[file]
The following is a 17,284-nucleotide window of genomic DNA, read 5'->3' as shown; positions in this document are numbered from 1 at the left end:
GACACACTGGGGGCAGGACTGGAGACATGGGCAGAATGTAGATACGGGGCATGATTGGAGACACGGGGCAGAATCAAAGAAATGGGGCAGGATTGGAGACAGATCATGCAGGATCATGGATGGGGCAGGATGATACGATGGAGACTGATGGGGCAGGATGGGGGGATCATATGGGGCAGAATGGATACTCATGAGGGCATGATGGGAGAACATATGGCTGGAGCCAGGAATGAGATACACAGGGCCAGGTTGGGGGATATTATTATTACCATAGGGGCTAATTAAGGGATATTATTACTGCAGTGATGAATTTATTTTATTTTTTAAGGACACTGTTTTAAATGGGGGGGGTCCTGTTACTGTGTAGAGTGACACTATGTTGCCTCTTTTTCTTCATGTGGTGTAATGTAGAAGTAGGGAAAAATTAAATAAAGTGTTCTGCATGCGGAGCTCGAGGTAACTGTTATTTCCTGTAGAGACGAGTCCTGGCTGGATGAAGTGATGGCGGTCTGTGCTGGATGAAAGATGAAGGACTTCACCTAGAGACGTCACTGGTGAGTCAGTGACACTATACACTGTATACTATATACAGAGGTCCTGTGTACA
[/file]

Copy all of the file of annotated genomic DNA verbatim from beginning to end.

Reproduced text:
The following is a 17,284-nucleotide window of genomic DNA, read 5'->3' as shown; positions in this document are numbered from 1 at the left end:
GACACACTGGGGGCAGGACTGGAGACATGGGCAGAATGTAGATACGGGGCATGATTGGAGACACGGGGCAGAATCAAAGAAATGGGGCAGGATTGGAGACAGATCATGCAGGATCATGGATGGGGCAGGATGATACGATGGAGACTGATGGGGCAGGATGGGGGGATCATATGGGGCAGAATGGATACTCATGAGGGCATGATGGGAGAACATATGGCTGGAGCCAGGAATGAGATACACAGGGCCAGGTTGGGGGATATTATTATTACCATAGGGGCTAATTAAGGGATATTATTACTGCAGTGATGAATTTATTTTATTTTTTAAGGACACTGTTTTAAATGGGGGGGGTCCTGTTACTGTGTAGAGTGACACTATGTTGCCTCTTTTTCTTCATGTGGTGTAATGTAGAAGTAGGGAAAAATTAAATAAAGTGTTCTGCATGCGGAGCTCGAGGTAACTGTTATTTCCTGTAGAGACGAGTCCTGGCTGGATGAAGTGATGGCGGTCTGTGCTGGATGAAAGATGAAGGACTTCACCTAGAGACGTCACTGGTGAGTCAGTGACACTATACACTGTATACTATATACAGAGGTCCTGTGTACA